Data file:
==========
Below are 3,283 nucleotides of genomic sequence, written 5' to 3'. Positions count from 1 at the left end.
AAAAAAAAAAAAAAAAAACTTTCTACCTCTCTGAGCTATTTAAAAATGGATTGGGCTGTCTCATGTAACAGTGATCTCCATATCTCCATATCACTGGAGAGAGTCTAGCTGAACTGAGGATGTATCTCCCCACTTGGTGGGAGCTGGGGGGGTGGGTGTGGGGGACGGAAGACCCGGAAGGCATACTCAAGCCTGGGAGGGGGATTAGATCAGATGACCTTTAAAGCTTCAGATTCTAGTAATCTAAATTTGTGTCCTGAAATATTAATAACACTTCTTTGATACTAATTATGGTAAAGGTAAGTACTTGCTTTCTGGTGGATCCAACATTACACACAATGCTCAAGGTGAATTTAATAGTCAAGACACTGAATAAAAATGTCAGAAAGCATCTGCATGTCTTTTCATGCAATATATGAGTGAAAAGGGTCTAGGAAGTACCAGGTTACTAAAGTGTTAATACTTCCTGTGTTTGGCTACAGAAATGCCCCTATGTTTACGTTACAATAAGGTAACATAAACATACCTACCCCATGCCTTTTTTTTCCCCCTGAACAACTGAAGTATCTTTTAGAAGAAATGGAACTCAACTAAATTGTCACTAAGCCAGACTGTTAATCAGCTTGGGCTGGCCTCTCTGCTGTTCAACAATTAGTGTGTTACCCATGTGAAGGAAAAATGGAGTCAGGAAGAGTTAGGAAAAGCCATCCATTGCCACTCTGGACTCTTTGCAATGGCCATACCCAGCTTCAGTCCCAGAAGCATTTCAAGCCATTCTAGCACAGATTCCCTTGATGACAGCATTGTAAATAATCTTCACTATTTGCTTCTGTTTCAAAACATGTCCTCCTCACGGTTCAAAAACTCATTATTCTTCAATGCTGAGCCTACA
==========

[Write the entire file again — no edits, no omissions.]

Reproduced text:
Below are 3,283 nucleotides of genomic sequence, written 5' to 3'. Positions count from 1 at the left end.
AAAAAAAAAAAAAAAAAACTTTCTACCTCTCTGAGCTATTTAAAAATGGATTGGGCTGTCTCATGTAACAGTGATCTCCATATCTCCATATCACTGGAGAGAGTCTAGCTGAACTGAGGATGTATCTCCCCACTTGGTGGGAGCTGGGGGGGTGGGTGTGGGGGACGGAAGACCCGGAAGGCATACTCAAGCCTGGGAGGGGGATTAGATCAGATGACCTTTAAAGCTTCAGATTCTAGTAATCTAAATTTGTGTCCTGAAATATTAATAACACTTCTTTGATACTAATTATGGTAAAGGTAAGTACTTGCTTTCTGGTGGATCCAACATTACACACAATGCTCAAGGTGAATTTAATAGTCAAGACACTGAATAAAAATGTCAGAAAGCATCTGCATGTCTTTTCATGCAATATATGAGTGAAAAGGGTCTAGGAAGTACCAGGTTACTAAAGTGTTAATACTTCCTGTGTTTGGCTACAGAAATGCCCCTATGTTTACGTTACAATAAGGTAACATAAACATACCTACCCCATGCCTTTTTTTTCCCCCTGAACAACTGAAGTATCTTTTAGAAGAAATGGAACTCAACTAAATTGTCACTAAGCCAGACTGTTAATCAGCTTGGGCTGGCCTCTCTGCTGTTCAACAATTAGTGTGTTACCCATGTGAAGGAAAAATGGAGTCAGGAAGAGTTAGGAAAAGCCATCCATTGCCACTCTGGACTCTTTGCAATGGCCATACCCAGCTTCAGTCCCAGAAGCATTTCAAGCCATTCTAGCACAGATTCCCTTGATGACAGCATTGTAAATAATCTTCACTATTTGCTTCTGTTTCAAAACATGTCCTCCTCACGGTTCAAAAACTCATTATTCTTCAATGCTGAGCCTACA